As many of you know, selling tea is not for the faint of heart. With so little inherent tea culture in the US and the proliferation of coffee in the last century, getting into tea retailing is not even remotely a get rich quick endeavor. Fortunately, for most tea business owners, it is a labor of love. Having a product to sell that is more than a simple commodity helps ease the difficult times and motivation is easily found in a warm cup of freshly brewed leaves.
Many of us started with a strong desire to share our amazement at all that can be found in a simple cup of tea. No greed or other shadowy motivations to be found in our intentions. Most of the tea biz people who have shared their stories with me over the years started out just wanting to get this wonderful beverage they love so much into the hands of the many. Their desire, once falling in love with tea, is to share their passion and somehow make a living doing so.
Even with such pure intentions, it is easy to get a little desperate at times when we all have a myriad of expenses and need to keep the balance between buying and selling to stay afloat. The hard sell may seem attractive and even works in the short-term, but with tea a softer touch is more appropriate and even advisable when it comes to tea.
When working one-on-one with a tea customer, the first thing to do is to gauge the client. What is their current level of tea consumption? Is this their first time looking at premium teas? Are they between tea-newbie and tea connoisseur? Get an idea of when they are currently drinking and what is attracting them to your shop.
Find out if they prefer flavored teas or non-flavored. This will easily help you narrow down their interests. If they tend to drink flavored teas, lead them to some popular ones, but also probe to see if they are open to non-flavored.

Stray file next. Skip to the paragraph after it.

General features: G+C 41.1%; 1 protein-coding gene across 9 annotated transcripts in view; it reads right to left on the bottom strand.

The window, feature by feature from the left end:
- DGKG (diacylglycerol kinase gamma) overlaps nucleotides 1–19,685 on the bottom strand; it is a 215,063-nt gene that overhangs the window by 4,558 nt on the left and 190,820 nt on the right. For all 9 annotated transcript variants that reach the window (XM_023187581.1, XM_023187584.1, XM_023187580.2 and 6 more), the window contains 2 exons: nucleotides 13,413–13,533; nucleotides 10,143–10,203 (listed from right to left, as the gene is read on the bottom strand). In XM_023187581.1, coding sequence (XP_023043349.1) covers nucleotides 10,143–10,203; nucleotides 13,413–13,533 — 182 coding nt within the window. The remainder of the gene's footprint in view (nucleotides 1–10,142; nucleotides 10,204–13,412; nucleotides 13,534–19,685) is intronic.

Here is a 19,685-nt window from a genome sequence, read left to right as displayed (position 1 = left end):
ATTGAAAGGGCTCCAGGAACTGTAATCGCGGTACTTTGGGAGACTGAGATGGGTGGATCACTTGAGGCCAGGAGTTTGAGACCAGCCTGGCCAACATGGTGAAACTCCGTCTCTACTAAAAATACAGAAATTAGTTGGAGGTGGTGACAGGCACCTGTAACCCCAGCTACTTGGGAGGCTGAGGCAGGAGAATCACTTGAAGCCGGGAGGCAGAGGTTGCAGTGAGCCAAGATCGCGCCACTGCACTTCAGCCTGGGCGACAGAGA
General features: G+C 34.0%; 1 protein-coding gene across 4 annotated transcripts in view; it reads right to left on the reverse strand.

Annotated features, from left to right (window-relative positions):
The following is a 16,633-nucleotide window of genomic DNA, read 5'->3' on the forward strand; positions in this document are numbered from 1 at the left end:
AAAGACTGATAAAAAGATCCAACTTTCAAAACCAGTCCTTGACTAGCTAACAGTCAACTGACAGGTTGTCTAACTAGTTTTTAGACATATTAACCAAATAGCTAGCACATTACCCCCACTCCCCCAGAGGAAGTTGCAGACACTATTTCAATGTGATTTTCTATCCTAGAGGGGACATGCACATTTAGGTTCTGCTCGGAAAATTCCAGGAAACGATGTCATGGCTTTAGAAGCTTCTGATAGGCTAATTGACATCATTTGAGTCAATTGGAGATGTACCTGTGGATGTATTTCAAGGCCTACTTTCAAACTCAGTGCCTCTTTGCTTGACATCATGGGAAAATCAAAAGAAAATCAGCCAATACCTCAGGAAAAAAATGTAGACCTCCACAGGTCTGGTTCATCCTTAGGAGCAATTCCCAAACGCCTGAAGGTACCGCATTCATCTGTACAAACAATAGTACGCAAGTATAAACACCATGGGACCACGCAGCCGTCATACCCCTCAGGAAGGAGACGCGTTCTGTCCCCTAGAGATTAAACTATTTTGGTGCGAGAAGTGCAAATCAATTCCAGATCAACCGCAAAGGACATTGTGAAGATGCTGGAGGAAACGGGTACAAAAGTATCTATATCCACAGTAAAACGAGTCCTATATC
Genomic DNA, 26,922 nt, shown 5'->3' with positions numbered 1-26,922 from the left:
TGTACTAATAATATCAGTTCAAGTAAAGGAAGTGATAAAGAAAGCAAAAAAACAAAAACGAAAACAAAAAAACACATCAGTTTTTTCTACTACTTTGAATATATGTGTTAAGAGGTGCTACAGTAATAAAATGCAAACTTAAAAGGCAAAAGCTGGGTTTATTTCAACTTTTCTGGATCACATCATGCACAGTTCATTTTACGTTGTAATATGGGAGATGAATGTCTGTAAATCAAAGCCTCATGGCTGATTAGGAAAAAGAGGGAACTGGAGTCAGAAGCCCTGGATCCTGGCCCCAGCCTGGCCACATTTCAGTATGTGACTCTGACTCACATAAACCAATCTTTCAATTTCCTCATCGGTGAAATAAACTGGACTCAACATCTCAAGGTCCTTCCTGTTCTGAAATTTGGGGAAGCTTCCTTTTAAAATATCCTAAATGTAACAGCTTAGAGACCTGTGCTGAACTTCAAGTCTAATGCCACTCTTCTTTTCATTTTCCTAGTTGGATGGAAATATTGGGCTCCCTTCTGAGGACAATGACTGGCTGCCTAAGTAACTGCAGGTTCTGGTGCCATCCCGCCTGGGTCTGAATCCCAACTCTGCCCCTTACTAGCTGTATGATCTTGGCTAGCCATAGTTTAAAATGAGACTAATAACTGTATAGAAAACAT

How are they currently brewing their teas? This will tell you a lot about how what teas will work within their preferred brewing method. Ask if they have tried other ways. If they are solely seeking the most convenient, cater any suggestions to accommodate. Ask if they would like to see other methods demonstrated. Let them know there is no pressure and they are welcome to come back when convenient to try out some of your teaware.
Tea education is still a big part of tea selling. While you may get a few customers really hip to fine tea just looking for what is new and the latest harvest, many more tea customers are still in need of tea basics. For those of us immersed in the tea industry for a while this can be easy to forget. See yourself and your selling staff as tea guides. Always be prepared with the usual "Tea 101" info, and to gently guide the customer to something that will be an easy success. This gentle, informative approach is sure to work and will protect the sense of tea as a relaxing product. Thus ensuring a relationship with the client to last a leaf-time. (Heh!)
For the connoisseur, great service and unique high quality selections will likely be what impresses them. Find out what they seek and see if they can bring their tea-friends back sometime for a new harvest tasting of teas you are considering. They will appreciate being in the loop and the lines of communication will help you understand what your local tea-geeks want and hopefully create a great, enduring customer relationship.
In summary, listen closely to your customer and cater your selling to the needs of each client. Guide them to products that will work for them with easy success. Customer satisfaction begets trust, and trust is the foundation of the very best relationships.